Photo By | Veterinary Practice News

A 2009 study by The British Journal of Nutrition observed the red blood cell counts and performance of Siberian huskies after placing them on meat free diets. The study established a control group (six dogs on a meat inclusive diet) and an experimental group (6 dogs on a meat free diet) and observed both through and after 16 weeks of maintenance. Researchers also incorporated two weeks of training, ten weeks of competitive racing, and finally four weeks of rest during the 16 weeks. After the duration, they found that both groups were in excellent physical conditions and that red blood cell counts actually increased over the duration of the study. This brought forth questions regarding the possible advantages and benefits of vegan diets for dogs.

Common advantages of vegan diets [in dogs] include healthier coats, weight control, increases in vitality, diabetes and arthritis regression, decreased allergies, and better bowel movements. Even with the advantages, owners still need to implement vegan diets responsibly. The primary concern for these vegan diets are owners not conducting thorough research and hence not providing nutrient dense foods to meet nutrient requirements, or choosing plant based foods which are hard for dogs to digest properly. Regardless, the future still looks bright.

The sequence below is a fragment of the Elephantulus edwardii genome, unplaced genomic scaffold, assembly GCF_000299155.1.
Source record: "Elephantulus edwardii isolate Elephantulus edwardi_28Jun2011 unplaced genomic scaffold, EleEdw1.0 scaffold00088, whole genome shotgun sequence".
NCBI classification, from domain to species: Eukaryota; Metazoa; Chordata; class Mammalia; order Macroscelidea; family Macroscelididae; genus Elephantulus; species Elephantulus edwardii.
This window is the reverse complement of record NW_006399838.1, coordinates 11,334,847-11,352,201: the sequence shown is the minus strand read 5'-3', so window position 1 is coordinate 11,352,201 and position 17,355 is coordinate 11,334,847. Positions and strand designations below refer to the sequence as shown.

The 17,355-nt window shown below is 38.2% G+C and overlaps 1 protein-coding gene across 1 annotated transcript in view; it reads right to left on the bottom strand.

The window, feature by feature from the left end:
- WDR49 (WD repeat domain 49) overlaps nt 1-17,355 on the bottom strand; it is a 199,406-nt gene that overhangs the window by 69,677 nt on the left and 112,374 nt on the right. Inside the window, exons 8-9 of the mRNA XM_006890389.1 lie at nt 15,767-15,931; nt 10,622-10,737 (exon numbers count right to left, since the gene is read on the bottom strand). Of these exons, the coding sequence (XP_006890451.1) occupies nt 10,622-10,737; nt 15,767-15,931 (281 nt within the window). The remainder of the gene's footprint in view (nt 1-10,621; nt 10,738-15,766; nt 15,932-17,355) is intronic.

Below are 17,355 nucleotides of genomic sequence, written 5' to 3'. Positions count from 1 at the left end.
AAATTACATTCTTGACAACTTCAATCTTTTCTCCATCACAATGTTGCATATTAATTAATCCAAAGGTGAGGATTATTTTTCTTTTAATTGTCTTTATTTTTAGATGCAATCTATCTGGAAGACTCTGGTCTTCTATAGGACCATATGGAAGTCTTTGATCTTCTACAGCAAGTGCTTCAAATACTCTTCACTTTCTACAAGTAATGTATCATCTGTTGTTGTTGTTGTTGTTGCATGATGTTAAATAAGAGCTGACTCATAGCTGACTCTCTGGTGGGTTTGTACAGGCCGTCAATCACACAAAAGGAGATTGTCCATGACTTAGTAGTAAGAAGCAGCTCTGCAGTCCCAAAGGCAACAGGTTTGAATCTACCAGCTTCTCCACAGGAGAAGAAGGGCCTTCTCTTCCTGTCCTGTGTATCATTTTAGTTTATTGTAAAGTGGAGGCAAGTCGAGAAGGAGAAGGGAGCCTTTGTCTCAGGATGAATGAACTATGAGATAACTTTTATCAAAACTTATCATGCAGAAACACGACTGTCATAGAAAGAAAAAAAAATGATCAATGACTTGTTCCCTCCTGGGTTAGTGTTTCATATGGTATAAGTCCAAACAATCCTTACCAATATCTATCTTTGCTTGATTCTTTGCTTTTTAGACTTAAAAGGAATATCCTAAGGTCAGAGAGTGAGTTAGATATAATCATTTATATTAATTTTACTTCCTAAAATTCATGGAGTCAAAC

While the vegan possibilities fare well for dogs, they do not for cats. Carnivorous household cats require certain nutrients such as arachidonic acid and taurine which are present only in meat. These nutrients are necessary for proper function, and cats can die without them. Without taurine, cats can develop DCM, a condition in which their heart weakens, preventing them from efficiently distributing blood and oxygen to their organs. DCM can be fatal if not treated early on.

Photo By | Plant Based News Academy

Cats are also not adapted to plant based diets, and may have severe digestion issues. Hence, whether cats can safely adopt vegan diets remains uncertain. Cat owners may still integrate more plant based foods into their cats diets, but they must remember that cats still need more fats and proteins than both dogs and humans. However, as research continues to be conducted, researchers may possibly find ways to create a feasible vegan cat diet.

With this vegan surge being fairly recent, researchers have yet to observe the long term impacts of vegan food on pets. This makes any possible long term disadvantages of a vegan lifestyle blurry for the time being. Despite this, vegan diets have not been found to induce any health risks at the moment.